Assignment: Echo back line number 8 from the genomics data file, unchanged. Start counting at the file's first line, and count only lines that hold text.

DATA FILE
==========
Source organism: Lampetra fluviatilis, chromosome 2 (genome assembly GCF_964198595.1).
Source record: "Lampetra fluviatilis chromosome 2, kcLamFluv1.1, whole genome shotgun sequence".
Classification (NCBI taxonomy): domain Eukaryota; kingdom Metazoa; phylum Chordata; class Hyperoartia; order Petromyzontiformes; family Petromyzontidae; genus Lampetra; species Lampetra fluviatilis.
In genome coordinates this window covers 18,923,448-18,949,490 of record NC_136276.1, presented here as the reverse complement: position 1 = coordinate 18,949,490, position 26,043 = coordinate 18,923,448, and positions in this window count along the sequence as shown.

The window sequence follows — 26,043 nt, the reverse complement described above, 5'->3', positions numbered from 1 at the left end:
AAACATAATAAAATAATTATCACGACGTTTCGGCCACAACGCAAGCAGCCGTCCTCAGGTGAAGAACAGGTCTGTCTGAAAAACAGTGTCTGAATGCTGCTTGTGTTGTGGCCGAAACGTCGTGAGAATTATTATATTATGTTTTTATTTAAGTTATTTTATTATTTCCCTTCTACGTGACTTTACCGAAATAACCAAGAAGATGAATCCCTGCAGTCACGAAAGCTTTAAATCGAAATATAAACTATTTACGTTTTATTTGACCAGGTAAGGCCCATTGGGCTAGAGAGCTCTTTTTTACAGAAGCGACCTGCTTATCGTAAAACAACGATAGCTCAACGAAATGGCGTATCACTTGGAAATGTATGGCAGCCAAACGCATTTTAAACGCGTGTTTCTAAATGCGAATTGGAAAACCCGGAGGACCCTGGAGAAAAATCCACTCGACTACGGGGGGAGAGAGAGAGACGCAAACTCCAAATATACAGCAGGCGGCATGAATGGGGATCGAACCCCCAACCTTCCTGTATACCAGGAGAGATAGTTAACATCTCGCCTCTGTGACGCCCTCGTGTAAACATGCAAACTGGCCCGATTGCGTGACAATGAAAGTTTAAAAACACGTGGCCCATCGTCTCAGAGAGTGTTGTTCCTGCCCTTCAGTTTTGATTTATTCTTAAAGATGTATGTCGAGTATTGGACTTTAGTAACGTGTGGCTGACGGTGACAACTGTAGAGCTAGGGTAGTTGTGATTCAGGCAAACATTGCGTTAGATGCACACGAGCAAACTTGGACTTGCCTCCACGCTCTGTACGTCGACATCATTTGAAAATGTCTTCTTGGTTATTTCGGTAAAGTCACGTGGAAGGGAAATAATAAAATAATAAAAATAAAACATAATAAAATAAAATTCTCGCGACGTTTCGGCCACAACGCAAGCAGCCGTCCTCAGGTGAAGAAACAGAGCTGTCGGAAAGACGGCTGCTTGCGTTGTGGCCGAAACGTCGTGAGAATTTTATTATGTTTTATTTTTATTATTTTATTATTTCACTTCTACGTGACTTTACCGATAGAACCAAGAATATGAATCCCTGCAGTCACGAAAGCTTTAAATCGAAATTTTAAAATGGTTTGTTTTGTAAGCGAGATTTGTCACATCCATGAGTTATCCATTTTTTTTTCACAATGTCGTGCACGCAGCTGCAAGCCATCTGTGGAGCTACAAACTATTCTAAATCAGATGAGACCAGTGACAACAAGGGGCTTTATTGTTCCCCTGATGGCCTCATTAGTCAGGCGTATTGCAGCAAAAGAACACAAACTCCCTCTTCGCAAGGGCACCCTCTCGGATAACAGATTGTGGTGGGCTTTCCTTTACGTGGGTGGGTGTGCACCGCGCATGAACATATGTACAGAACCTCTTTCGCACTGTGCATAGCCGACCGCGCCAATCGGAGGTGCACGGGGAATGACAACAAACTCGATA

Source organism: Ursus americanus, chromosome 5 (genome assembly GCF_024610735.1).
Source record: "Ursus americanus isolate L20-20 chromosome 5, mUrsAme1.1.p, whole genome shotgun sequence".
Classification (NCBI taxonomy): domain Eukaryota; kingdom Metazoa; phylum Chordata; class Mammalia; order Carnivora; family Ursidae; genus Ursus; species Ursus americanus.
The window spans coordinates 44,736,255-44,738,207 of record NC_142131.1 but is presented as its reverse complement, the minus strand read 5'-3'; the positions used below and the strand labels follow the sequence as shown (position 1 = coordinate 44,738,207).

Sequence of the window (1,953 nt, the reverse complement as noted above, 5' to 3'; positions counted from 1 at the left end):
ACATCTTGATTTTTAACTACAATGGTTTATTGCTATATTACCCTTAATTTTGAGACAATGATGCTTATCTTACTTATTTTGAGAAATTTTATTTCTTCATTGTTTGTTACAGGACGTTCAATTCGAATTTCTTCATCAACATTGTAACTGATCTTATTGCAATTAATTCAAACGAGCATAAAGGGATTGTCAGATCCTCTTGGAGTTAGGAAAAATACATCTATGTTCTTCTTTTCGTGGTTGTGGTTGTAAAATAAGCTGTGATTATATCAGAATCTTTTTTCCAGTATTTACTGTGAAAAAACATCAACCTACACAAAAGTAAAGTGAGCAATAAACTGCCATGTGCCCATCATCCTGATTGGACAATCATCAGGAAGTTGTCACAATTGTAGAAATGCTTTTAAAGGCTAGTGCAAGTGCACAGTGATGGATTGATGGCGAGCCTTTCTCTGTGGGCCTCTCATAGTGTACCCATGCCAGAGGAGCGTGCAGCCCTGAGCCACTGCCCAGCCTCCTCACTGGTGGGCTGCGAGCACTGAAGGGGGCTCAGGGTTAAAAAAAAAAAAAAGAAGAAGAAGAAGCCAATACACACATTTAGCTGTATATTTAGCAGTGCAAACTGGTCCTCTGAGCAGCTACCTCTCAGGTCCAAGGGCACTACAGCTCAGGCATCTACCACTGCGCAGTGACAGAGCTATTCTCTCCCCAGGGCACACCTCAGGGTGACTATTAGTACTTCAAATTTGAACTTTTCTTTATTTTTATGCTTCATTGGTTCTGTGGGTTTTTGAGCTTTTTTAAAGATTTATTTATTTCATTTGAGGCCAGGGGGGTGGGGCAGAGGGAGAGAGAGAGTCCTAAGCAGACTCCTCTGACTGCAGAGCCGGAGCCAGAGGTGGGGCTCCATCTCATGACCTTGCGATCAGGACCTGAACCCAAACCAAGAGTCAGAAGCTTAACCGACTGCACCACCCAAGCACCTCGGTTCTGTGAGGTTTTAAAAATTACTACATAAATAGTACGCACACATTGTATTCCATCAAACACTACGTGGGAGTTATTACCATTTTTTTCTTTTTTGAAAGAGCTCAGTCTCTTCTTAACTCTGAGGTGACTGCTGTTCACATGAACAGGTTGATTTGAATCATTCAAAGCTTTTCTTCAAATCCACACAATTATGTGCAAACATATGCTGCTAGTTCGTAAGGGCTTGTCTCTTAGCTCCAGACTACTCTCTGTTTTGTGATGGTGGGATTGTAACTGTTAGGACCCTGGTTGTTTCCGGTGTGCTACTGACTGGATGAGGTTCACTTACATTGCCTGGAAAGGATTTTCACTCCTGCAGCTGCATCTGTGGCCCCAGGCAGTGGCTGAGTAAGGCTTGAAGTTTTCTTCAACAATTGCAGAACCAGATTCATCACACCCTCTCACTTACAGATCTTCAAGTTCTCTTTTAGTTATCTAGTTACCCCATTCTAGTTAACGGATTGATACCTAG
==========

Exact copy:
Source record: "Ursus americanus isolate L20-20 chromosome 5, mUrsAme1.1.p, whole genome shotgun sequence".